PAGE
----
Sunday, August 5, 2012

Olympus OM-D E-M5 Day 3 - High ISO Image Quality

Olympus OM-D vs Sony NEX-5N High ISO

After reading the various forums I visit, I began wondering just how well the OM-D stacks up to the high ISO capability of the NEX-5N.  So, I pulled off a short test.

Using controlled light, I placed each camera on a tripod and attempted to frame same scene as closely as possible.  The NEX-5N was using the 18-55 kit lens, the OM-D using the PanLeica 25mm.

Gradiation on the OM-D was set to "normal", shadows and highlights were disabled.  Auto white balance on both cameras, with the "keep warm" option on the OM-D disabled.  Evaluative metering, aperture priority at f/4 for both cameras.  Both shot in RAW and exported with no edits from Lightroom 4.1 as full-sized JPEGs.

Disclaimer: Before the internet implodes with talk of equivalency, theories and outright tomfoolery -- this was simply a quicky test on my part, using the same apertures to induce the cameras to attain similar shutter speeds, letting the cameras do the rest.  Yes, I know one could "open up" the OM-D by a stop (going to f/2.8) to get a similar DOF as the APS-C at f/4.  That's not what we're testing here.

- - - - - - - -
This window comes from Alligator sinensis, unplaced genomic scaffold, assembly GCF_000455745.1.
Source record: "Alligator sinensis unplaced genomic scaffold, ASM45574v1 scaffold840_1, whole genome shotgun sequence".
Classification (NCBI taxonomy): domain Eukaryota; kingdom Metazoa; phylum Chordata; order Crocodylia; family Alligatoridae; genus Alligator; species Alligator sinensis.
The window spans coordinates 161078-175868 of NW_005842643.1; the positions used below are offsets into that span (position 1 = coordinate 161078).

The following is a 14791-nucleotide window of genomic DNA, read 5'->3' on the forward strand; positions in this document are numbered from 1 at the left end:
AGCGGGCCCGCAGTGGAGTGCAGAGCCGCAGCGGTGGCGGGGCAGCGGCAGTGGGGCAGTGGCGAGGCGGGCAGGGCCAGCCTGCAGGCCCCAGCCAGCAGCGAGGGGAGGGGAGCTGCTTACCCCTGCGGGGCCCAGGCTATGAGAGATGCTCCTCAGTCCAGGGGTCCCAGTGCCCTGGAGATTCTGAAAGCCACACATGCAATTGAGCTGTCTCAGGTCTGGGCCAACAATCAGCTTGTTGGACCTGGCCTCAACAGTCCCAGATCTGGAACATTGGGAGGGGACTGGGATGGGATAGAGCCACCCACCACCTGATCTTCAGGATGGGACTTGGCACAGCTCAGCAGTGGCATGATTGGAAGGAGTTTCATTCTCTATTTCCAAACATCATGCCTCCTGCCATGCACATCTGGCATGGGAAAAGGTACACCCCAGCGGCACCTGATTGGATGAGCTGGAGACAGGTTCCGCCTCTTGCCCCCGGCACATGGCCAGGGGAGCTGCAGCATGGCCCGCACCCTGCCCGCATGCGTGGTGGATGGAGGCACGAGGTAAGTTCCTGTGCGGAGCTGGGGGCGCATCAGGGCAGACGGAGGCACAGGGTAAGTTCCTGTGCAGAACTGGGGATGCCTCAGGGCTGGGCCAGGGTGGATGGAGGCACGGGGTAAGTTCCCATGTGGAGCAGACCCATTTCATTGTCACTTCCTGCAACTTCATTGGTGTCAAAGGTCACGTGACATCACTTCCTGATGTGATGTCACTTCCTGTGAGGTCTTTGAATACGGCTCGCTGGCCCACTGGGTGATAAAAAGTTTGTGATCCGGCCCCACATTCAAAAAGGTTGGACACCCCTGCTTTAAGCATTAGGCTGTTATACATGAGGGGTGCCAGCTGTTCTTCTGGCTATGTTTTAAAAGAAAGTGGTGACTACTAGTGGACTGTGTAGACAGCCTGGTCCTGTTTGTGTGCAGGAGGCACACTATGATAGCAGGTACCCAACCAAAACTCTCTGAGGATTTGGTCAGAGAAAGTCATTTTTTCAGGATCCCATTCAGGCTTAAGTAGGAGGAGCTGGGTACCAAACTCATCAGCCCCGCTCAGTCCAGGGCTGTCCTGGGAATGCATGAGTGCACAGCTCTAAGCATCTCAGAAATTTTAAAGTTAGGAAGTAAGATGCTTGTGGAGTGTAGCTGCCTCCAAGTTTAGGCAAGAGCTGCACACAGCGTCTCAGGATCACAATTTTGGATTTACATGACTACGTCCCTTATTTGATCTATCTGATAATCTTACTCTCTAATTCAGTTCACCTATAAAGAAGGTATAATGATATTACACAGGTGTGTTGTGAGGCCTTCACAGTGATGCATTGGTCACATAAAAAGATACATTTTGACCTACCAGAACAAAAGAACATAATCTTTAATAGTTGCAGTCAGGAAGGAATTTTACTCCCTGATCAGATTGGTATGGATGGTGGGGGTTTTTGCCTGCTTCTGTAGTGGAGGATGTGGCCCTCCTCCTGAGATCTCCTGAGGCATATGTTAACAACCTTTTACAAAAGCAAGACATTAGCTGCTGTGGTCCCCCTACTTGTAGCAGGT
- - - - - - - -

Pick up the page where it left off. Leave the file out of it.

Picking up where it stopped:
As I thought, the OM-D compares very favorably to the NEX-5N.  Here's the ISO 1600 comparison, click for larger shots, or visit the flickr links for the full-sized options.

Full sized (new window) - HERE

Note the really warm cast from the NEX-5N's autoWB.  Not to feel too bad, though - the OM-D's photo turned out the same way with "keep warm" enabled.

Full sized (new window) - HERE

And now the ISO 3200 set:

Full sized (new window) - HERE

Full sized (new window) - HERE

I don't know about you, but it looks pretty good to me.  Someone that saw these did comment that the OM-D's mid tones seem to be a bit darker than the NEX-5N.  Perhaps, but hey, looking at the shadows and highlights, it all looks about the same to me.

The take-away?  One shouldn't have to worry about too much noise when dealing with the OM-D; that is, unless noise levels of one of the best crop-cameras aren't good enough! (Fuji seems to have the lead as of right now, but Sony and Sony-based cameras are a firm second place).

Now for a non-test shot - a photo straight out of the camera, JPEG, ISO 800, for my wife's blog.  Good enough for this guy!

A look of surprise / disappointment when my morning-haired daughter learns "her" Canon S95 doesn't have a memory card!

Daddy it says no memory card


  1. Your comparison pics also highlighted how bad the Sony 18-55m kit lens is!

  2. Yeah, but of course it's a bit unfair to compare a $550, perpetually out-of-stock Panasonic/Leica prime lens to a kit Sony lens :)